✦ The average COBRA enrollee spends significantly more on health care services than active workers or dependents with employer-sponsored coverage, according to a new study from the Employee Benefit Research Institute (EBRI). The study, released July 9, found that active, full-time employees with individual coverage in 2018 used an average $6,724 worth of health care services, while COBRA beneficiaries used an average of $18,752. COBRA enrollees are also older than their employed counterparts, on average, and more likely to have certain health conditions such as COPD, diabetes, cancer or mental health conditions. EBRI argued that subsidizing COBRA — as some policymakers have supported in light of the current economic downturn — can help reduce adverse selection against COBRA plans by making that coverage option more attractive for healthier people. Read more at https://bit.ly/322Pz6G.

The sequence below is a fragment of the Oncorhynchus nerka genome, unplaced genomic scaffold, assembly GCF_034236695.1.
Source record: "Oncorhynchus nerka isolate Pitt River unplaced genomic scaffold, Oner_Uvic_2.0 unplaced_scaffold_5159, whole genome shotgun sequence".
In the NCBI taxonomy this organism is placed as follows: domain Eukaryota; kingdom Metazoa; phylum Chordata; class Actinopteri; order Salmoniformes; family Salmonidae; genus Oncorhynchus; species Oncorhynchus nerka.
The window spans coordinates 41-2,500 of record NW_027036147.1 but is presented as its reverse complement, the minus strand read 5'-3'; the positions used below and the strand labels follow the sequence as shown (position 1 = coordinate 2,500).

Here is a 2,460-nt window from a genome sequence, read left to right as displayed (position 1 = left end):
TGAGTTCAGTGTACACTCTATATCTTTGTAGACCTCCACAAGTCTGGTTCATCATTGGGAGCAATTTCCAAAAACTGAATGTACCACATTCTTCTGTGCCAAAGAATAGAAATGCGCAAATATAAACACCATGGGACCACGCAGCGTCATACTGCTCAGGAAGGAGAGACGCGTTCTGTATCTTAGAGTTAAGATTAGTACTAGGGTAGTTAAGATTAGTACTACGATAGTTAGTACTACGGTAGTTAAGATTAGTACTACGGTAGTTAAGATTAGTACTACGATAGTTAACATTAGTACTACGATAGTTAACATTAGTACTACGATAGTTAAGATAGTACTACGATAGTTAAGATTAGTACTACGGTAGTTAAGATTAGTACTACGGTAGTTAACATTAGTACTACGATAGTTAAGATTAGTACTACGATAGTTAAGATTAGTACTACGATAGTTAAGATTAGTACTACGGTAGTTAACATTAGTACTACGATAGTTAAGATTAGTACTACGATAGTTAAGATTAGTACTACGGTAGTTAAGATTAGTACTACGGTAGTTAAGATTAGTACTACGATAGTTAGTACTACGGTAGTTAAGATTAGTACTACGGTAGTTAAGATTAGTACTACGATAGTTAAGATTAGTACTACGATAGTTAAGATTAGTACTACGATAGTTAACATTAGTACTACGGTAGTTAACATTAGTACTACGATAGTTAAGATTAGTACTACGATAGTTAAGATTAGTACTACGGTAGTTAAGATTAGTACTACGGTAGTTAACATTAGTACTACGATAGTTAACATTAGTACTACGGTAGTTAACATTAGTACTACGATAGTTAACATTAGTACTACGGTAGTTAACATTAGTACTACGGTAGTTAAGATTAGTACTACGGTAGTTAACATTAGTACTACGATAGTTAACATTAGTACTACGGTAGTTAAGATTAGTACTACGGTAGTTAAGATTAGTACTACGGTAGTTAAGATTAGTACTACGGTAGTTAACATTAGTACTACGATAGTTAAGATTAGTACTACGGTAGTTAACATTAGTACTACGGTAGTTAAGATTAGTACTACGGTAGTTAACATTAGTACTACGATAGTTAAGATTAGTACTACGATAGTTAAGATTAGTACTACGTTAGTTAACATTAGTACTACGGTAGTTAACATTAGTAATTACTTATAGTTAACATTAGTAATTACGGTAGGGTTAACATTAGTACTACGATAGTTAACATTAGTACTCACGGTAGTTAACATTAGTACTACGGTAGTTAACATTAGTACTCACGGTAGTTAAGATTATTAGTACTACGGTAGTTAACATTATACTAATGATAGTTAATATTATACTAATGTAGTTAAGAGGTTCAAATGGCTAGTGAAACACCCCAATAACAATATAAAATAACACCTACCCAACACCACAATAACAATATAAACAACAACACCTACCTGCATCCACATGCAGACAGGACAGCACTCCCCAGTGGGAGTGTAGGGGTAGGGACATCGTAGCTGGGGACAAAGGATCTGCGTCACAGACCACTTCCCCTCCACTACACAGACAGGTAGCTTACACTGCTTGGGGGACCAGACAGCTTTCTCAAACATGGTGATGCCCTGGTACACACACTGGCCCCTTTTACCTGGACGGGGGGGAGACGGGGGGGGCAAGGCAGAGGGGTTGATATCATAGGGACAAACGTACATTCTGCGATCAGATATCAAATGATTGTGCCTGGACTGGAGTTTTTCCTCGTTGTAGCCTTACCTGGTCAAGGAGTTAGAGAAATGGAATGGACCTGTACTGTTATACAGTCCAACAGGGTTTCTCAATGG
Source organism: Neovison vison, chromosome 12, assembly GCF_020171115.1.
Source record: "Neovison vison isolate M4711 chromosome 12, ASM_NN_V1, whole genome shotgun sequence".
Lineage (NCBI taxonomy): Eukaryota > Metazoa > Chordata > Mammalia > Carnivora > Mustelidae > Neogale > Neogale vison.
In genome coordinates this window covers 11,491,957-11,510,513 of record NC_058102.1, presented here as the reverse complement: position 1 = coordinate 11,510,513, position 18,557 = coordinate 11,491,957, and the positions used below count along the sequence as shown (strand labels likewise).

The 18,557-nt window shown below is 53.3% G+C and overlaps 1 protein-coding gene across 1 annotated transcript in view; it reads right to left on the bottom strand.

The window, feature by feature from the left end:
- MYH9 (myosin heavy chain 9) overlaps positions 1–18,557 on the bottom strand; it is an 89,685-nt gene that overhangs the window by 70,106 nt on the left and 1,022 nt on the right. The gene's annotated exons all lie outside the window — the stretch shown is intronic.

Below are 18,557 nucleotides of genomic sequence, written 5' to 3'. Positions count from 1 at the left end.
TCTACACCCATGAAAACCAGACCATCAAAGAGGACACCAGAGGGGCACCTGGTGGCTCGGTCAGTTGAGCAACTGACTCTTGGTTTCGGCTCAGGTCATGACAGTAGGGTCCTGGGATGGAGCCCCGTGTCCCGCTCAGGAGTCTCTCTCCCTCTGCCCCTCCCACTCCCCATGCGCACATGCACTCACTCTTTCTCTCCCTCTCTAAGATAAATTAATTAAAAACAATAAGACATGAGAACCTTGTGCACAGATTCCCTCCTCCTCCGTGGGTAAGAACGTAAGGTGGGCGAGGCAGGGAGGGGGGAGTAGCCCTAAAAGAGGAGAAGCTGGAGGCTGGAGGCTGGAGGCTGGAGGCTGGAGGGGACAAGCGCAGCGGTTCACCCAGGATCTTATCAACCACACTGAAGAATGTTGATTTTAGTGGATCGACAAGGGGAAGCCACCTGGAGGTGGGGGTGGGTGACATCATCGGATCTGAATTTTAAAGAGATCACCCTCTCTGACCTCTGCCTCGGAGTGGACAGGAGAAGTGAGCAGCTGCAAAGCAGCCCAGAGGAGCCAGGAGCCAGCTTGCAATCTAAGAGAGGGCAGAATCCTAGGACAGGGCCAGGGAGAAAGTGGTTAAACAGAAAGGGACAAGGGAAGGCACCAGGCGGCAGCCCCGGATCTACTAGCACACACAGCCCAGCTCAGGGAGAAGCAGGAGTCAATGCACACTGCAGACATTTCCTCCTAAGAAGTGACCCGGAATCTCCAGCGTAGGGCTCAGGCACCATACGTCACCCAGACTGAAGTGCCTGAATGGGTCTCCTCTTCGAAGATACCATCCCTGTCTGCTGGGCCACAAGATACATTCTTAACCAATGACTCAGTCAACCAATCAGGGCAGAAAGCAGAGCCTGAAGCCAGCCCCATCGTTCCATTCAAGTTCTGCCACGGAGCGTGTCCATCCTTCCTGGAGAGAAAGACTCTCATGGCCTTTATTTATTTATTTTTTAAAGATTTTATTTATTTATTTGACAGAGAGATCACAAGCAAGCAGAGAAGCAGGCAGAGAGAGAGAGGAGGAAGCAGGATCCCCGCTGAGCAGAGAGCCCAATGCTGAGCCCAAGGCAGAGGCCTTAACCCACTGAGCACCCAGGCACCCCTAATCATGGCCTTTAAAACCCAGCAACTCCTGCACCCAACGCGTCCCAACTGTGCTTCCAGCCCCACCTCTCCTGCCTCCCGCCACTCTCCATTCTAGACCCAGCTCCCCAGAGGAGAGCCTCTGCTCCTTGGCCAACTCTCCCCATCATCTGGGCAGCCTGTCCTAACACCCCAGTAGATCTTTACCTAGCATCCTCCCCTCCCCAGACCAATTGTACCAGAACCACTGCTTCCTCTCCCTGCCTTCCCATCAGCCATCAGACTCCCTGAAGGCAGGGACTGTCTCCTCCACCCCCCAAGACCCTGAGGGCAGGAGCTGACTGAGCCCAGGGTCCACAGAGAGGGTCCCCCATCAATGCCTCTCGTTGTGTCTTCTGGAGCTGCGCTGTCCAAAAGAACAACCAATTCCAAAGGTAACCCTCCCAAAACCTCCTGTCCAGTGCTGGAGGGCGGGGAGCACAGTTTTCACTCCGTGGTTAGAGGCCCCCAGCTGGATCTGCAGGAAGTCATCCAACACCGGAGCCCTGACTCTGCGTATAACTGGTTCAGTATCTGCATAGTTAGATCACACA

✦ Five prominent Democratic lawmakers wrote to top Trump administration officials to “express serious concerns” about guidance they issued June 23 stating that health insurers are required to cover only “medically necessary” SARS-CoV-2 diagnostic or antibody tests (HPW 6/29/20, p. 1). Based on that guidance, insurers would not have to pay for “return to work” screening or for public health surveillance testing. “With COVID-19 cases skyrocketing and our testing capacity nowhere near where it needs to be, it is unacceptable that this Administration’s priority seems to be giving insurance companies loopholes instead of getting people the free testing they need,” wrote Frank Pallone Jr. (D-N.Y.), Bobby Scott (D-Va.), Richard Neal (D-Mass.), Patty Murray (D-Wash.) and Ron Wyden (D-Ore.), in a July 7 letter to HHS, the Dept. of Labor and the Dept. of the Treasury. View the letter at https://bit.ly/3gMjQKV.